Manual or Central

Ottar(1, 2)VIPS(3), VOIC(4, 5), ABCD(6-8)

(+) Simple, sturdy, focus-in-dark, high predictive value possible (-) Polaroid film, needs interpret. no longer available..



(9), VIPS(3), ABCD(10)

(+)excellent centered red reflex and reading center (-) single image- desktop model too large , new hand held quick and portable


User-modified computer

(11), VIPS(3), ABCD(12 , 25,26)

(+) fast and child-friendly, rapid, convenient user output(-) windows computer and firewire cables


Manufacturer-set internal

VIPS(3, 13), VOIC(5, 14), ABCD(10, 15)

(+) Portable and sturdy (-) requires quiet, must request specific VIPS calibration, lacks ideal predictive value . limited support.


Internal Rx only

MEPEDS(16), VIPS(3, 13)

(+) reliable cycloplegic refraction(-) Expensive, close proximity to forehead, no pass/fail

Vision Research



(+) extensive Kindergarten experience (-) 35 mm film camera in frame



(18), ABCD(10, 15)

(+) original  (-) slow serial cables, Not currently available




(+) Hunter and Guyton birefringence foveation (-) available late 2017


Delta-Center Crescent/ central

ABCD(10, 22, 23)

(+) emerging, portable inexpensive cameras (-) few are simple-requires reader , led to Gobiquity.





(+) (-) no longer available

2WIN internal IR (25) adults and kids
Gobiquity internal crescent (26) smart phones, prevalent,
SPOT internal IR photoscreen (25, 26) from Pediavision- now Welch Allyn



1.   Ottar WL, Scott WE, Holgado SI. Photoscreening for amblyogenic factors. J Pediatr Ophthalmol Strabismus 1995;32:289-295.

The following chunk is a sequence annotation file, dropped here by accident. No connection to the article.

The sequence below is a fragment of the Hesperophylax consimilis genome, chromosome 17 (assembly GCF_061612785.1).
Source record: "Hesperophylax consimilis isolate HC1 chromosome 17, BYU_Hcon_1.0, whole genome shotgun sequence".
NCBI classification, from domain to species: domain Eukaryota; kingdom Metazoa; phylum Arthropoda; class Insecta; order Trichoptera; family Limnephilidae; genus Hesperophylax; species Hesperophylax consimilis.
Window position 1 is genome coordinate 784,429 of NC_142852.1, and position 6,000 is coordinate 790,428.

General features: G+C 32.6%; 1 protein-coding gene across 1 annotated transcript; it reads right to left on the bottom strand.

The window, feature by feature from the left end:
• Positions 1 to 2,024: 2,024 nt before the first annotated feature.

2.   Donahue SP, Johnson TM, Ottar W, Scott WE. Sensitivity of photoscreening to detect high-magnitude amblyogenic factors. J AAPOS 2002;6(2):86-91.

3.   VIPS. Comparison of preschool vision screening tests as administered by licensed eye care professionals in the vision in preschoolers study. Ophthalmology 2004;111(4):637-650.

4.   Donahue SP, Baker JD, Scott WE, Rychwalski P, Neely DE, Tong P, et al. Lions Clubs International Foundation Core Four Photoscreening: results from 17 programs and 400,000 preschool children. J AAPOS 2006;10(1):44-48.

5.   Hudson A, Donahue S. Review of results of pre-school vision screening. Invest Ophthalmol Vis Sci 2005;46:Eabstract 686.

6.   Arnold RW, Donahue SP. The yield and challenges of charitable state-wide photoscreening. Binocul Vis Strabismus Q 2006;21(2):93-100.

7.   Arnold RW. Highly specific photoscreening at the Alaska State Fair: Valid Alaska Blind Child Discovery photoscreening and interpretation. Alaska Med 2003;45(2):34-40.

8.   Arnold RW, Stange CA, Ryan C. The compared predictive value of Bruckner, acuity and strabismus from pediatric referrals. Am Orthopt J 2006;56(1):15-21.

9.   Kennedy R, Thomas D. Evaluation of the iScreen digital screening system for amblyogenic factors. Can J Ophthalmol 2000;35(5):258-262.

10.  Kovtoun TA, Arnold RW. Calibration of photoscreeners for single-subject, contact-induced hyperopic anisometropia. J Pediatr Ophthalmol Strabismus 2004;41(3):150-8.